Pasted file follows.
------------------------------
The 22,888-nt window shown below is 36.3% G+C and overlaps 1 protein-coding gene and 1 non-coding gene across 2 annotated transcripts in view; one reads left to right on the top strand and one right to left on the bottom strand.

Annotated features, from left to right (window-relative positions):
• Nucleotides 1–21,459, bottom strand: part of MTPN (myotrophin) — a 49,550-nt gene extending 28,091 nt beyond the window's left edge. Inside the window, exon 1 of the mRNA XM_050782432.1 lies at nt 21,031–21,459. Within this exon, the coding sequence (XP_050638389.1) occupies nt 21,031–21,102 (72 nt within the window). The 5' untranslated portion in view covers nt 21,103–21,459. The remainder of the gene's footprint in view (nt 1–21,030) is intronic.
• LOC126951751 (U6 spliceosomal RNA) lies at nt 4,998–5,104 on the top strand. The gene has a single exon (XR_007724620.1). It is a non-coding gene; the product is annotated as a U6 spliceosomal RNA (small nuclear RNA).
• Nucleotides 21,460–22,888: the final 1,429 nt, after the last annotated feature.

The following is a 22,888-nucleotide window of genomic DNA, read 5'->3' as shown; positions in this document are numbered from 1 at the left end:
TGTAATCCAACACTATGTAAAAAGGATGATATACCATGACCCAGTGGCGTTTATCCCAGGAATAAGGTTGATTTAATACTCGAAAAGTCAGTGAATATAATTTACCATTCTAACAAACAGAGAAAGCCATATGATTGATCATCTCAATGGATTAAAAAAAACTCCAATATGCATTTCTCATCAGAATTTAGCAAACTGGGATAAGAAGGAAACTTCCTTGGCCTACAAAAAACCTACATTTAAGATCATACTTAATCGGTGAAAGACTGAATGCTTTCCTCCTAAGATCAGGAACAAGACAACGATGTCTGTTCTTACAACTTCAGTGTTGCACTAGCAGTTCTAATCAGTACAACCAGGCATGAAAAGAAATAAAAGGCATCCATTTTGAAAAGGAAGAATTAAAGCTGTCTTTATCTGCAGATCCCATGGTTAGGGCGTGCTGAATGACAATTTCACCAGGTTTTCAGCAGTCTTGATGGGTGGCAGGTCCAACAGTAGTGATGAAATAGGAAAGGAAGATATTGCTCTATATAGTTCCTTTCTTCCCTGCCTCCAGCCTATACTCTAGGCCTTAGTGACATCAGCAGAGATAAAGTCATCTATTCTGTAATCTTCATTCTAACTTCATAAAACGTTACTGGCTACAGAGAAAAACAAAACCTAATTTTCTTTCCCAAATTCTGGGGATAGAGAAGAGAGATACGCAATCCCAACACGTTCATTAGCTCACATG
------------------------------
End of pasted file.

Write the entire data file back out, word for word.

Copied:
The 22,888-nt window shown below is 36.3% G+C and overlaps 1 protein-coding gene and 1 non-coding gene across 2 annotated transcripts in view; one reads left to right on the top strand and one right to left on the bottom strand.

Annotated features, from left to right (window-relative positions):
• Nucleotides 1–21,459, bottom strand: part of MTPN (myotrophin) — a 49,550-nt gene extending 28,091 nt beyond the window's left edge. Inside the window, exon 1 of the mRNA XM_050782432.1 lies at nt 21,031–21,459. Within this exon, the coding sequence (XP_050638389.1) occupies nt 21,031–21,102 (72 nt within the window). The 5' untranslated portion in view covers nt 21,103–21,459. The remainder of the gene's footprint in view (nt 1–21,030) is intronic.
• LOC126951751 (U6 spliceosomal RNA) lies at nt 4,998–5,104 on the top strand. The gene has a single exon (XR_007724620.1). It is a non-coding gene; the product is annotated as a U6 spliceosomal RNA (small nuclear RNA).
• Nucleotides 21,460–22,888: the final 1,429 nt, after the last annotated feature.

The following is a 22,888-nucleotide window of genomic DNA, read 5'->3' as shown; positions in this document are numbered from 1 at the left end:
TGTAATCCAACACTATGTAAAAAGGATGATATACCATGACCCAGTGGCGTTTATCCCAGGAATAAGGTTGATTTAATACTCGAAAAGTCAGTGAATATAATTTACCATTCTAACAAACAGAGAAAGCCATATGATTGATCATCTCAATGGATTAAAAAAAACTCCAATATGCATTTCTCATCAGAATTTAGCAAACTGGGATAAGAAGGAAACTTCCTTGGCCTACAAAAAACCTACATTTAAGATCATACTTAATCGGTGAAAGACTGAATGCTTTCCTCCTAAGATCAGGAACAAGACAACGATGTCTGTTCTTACAACTTCAGTGTTGCACTAGCAGTTCTAATCAGTACAACCAGGCATGAAAAGAAATAAAAGGCATCCATTTTGAAAAGGAAGAATTAAAGCTGTCTTTATCTGCAGATCCCATGGTTAGGGCGTGCTGAATGACAATTTCACCAGGTTTTCAGCAGTCTTGATGGGTGGCAGGTCCAACAGTAGTGATGAAATAGGAAAGGAAGATATTGCTCTATATAGTTCCTTTCTTCCCTGCCTCCAGCCTATACTCTAGGCCTTAGTGACATCAGCAGAGATAAAGTCATCTATTCTGTAATCTTCATTCTAACTTCATAAAACGTTACTGGCTACAGAGAAAAACAAAACCTAATTTTCTTTCCCAAATTCTGGGGATAGAGAAGAGAGATACGCAATCCCAACACGTTCATTAGCTCACATG